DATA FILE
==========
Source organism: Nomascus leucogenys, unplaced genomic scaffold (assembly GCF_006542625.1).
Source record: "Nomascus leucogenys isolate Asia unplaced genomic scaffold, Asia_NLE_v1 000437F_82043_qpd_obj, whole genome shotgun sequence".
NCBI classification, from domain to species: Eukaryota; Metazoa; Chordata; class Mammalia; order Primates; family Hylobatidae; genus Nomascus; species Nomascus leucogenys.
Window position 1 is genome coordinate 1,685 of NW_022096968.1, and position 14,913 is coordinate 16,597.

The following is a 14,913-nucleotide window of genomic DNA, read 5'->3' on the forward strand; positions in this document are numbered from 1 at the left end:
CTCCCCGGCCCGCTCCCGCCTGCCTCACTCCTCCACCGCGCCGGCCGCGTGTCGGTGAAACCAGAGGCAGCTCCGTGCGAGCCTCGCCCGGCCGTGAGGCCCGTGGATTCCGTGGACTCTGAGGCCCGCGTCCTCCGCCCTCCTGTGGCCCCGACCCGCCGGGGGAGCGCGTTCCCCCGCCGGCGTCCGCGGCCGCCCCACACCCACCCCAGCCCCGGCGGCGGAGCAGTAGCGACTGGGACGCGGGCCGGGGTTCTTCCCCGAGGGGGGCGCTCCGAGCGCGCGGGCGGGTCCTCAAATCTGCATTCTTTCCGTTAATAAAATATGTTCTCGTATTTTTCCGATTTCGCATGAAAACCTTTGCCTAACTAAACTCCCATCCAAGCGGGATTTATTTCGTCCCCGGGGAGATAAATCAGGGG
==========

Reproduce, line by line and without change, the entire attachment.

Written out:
Source organism: Nomascus leucogenys, unplaced genomic scaffold (assembly GCF_006542625.1).
Source record: "Nomascus leucogenys isolate Asia unplaced genomic scaffold, Asia_NLE_v1 000437F_82043_qpd_obj, whole genome shotgun sequence".
NCBI classification, from domain to species: Eukaryota; Metazoa; Chordata; class Mammalia; order Primates; family Hylobatidae; genus Nomascus; species Nomascus leucogenys.
Window position 1 is genome coordinate 1,685 of NW_022096968.1, and position 14,913 is coordinate 16,597.

The following is a 14,913-nucleotide window of genomic DNA, read 5'->3' on the forward strand; positions in this document are numbered from 1 at the left end:
CTCCCCGGCCCGCTCCCGCCTGCCTCACTCCTCCACCGCGCCGGCCGCGTGTCGGTGAAACCAGAGGCAGCTCCGTGCGAGCCTCGCCCGGCCGTGAGGCCCGTGGATTCCGTGGACTCTGAGGCCCGCGTCCTCCGCCCTCCTGTGGCCCCGACCCGCCGGGGGAGCGCGTTCCCCCGCCGGCGTCCGCGGCCGCCCCACACCCACCCCAGCCCCGGCGGCGGAGCAGTAGCGACTGGGACGCGGGCCGGGGTTCTTCCCCGAGGGGGGCGCTCCGAGCGCGCGGGCGGGTCCTCAAATCTGCATTCTTTCCGTTAATAAAATATGTTCTCGTATTTTTCCGATTTCGCATGAAAACCTTTGCCTAACTAAACTCCCATCCAAGCGGGATTTATTTCGTCCCCGGGGAGATAAATCAGGGG